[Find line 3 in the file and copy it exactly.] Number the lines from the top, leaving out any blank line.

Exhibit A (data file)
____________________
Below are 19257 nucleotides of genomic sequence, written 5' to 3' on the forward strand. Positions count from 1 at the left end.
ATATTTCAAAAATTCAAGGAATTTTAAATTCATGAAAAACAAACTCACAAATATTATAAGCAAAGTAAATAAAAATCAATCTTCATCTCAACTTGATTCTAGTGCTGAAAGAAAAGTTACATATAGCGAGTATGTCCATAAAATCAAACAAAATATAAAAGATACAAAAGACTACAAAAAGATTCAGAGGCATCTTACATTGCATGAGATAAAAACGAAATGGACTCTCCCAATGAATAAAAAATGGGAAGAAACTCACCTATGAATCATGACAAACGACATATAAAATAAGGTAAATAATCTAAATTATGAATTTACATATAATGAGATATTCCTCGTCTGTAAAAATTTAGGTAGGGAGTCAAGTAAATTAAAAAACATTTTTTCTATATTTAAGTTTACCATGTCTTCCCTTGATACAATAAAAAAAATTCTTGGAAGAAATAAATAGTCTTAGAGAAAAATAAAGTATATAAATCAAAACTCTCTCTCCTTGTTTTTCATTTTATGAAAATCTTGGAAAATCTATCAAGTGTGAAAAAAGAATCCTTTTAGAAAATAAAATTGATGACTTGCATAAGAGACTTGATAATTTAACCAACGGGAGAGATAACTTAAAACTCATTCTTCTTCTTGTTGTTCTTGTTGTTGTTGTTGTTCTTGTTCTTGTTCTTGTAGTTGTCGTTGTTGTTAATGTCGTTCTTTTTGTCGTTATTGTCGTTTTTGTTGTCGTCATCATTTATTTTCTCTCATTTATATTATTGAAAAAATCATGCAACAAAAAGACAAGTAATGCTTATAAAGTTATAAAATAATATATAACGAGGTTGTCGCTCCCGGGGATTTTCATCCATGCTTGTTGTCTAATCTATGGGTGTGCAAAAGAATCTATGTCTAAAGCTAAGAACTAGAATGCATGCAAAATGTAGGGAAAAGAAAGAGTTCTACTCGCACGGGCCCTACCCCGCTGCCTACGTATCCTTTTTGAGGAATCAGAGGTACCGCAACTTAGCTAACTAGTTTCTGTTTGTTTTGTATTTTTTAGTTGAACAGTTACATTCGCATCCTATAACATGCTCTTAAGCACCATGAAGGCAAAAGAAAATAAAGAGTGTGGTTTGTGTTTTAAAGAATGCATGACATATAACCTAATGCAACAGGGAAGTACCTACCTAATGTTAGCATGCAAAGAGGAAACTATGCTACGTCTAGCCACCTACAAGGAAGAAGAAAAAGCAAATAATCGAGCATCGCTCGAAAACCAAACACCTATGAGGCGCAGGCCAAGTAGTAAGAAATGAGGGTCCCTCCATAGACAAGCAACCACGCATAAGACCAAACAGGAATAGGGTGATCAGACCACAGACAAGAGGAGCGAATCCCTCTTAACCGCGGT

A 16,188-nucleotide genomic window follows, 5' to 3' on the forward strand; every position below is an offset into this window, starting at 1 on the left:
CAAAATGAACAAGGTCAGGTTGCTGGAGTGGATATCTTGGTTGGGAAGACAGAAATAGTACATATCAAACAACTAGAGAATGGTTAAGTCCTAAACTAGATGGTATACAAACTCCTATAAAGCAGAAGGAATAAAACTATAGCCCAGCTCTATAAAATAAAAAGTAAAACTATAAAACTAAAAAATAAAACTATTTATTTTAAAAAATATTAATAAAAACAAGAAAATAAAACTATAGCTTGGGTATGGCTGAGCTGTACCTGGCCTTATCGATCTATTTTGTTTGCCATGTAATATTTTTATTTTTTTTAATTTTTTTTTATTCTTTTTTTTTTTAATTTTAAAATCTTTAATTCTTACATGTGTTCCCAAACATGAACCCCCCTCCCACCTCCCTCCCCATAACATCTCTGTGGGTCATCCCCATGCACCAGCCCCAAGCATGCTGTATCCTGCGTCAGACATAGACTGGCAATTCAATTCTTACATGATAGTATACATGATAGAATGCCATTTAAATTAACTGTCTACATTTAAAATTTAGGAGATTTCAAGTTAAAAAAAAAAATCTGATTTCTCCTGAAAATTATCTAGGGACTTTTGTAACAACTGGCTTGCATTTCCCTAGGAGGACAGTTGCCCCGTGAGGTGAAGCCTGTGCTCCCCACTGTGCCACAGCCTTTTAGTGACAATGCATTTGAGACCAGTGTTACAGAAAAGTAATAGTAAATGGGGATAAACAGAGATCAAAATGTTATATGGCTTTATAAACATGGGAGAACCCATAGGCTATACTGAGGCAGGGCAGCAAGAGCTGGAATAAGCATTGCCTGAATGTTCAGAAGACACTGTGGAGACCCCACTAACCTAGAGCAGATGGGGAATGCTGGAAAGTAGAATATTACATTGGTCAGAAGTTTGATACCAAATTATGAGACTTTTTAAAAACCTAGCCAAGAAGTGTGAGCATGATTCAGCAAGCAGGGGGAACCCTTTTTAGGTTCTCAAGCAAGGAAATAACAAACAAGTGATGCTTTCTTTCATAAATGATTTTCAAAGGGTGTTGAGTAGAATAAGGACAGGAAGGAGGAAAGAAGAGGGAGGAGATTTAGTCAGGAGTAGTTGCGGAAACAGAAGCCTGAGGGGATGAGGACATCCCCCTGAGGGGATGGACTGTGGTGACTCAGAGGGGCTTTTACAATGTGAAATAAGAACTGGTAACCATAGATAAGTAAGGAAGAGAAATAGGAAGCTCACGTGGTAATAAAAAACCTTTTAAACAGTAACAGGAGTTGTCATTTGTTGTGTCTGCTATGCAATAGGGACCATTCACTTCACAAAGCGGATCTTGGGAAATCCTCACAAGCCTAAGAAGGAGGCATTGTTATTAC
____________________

A 16,188-nucleotide genomic window follows, 5' to 3' on the forward strand; every position below is an offset into this window, starting at 1 on the left: